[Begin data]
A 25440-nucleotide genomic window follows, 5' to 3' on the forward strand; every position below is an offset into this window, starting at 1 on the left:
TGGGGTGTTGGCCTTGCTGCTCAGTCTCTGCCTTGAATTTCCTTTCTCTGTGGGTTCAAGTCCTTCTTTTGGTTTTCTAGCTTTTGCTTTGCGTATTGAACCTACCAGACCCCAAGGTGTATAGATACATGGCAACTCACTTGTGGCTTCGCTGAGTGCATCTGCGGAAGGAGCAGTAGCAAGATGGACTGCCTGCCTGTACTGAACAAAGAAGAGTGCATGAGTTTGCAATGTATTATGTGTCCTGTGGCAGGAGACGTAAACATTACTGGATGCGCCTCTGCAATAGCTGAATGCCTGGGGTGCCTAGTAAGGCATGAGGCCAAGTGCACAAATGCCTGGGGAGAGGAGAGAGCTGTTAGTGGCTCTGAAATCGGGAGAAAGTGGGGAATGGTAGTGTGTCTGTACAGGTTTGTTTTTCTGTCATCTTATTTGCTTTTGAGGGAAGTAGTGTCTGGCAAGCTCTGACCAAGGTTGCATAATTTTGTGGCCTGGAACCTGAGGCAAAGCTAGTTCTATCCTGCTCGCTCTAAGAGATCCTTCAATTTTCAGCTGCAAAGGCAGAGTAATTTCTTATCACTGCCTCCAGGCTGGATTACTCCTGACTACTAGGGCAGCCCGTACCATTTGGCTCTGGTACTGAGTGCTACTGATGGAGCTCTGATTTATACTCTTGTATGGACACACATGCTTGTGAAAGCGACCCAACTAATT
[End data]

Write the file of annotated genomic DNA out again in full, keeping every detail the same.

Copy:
A 25440-nucleotide genomic window follows, 5' to 3' on the forward strand; every position below is an offset into this window, starting at 1 on the left:
TGGGGTGTTGGCCTTGCTGCTCAGTCTCTGCCTTGAATTTCCTTTCTCTGTGGGTTCAAGTCCTTCTTTTGGTTTTCTAGCTTTTGCTTTGCGTATTGAACCTACCAGACCCCAAGGTGTATAGATACATGGCAACTCACTTGTGGCTTCGCTGAGTGCATCTGCGGAAGGAGCAGTAGCAAGATGGACTGCCTGCCTGTACTGAACAAAGAAGAGTGCATGAGTTTGCAATGTATTATGTGTCCTGTGGCAGGAGACGTAAACATTACTGGATGCGCCTCTGCAATAGCTGAATGCCTGGGGTGCCTAGTAAGGCATGAGGCCAAGTGCACAAATGCCTGGGGAGAGGAGAGAGCTGTTAGTGGCTCTGAAATCGGGAGAAAGTGGGGAATGGTAGTGTGTCTGTACAGGTTTGTTTTTCTGTCATCTTATTTGCTTTTGAGGGAAGTAGTGTCTGGCAAGCTCTGACCAAGGTTGCATAATTTTGTGGCCTGGAACCTGAGGCAAAGCTAGTTCTATCCTGCTCGCTCTAAGAGATCCTTCAATTTTCAGCTGCAAAGGCAGAGTAATTTCTTATCACTGCCTCCAGGCTGGATTACTCCTGACTACTAGGGCAGCCCGTACCATTTGGCTCTGGTACTGAGTGCTACTGATGGAGCTCTGATTTATACTCTTGTATGGACACACATGCTTGTGAAAGCGACCCAACTAATT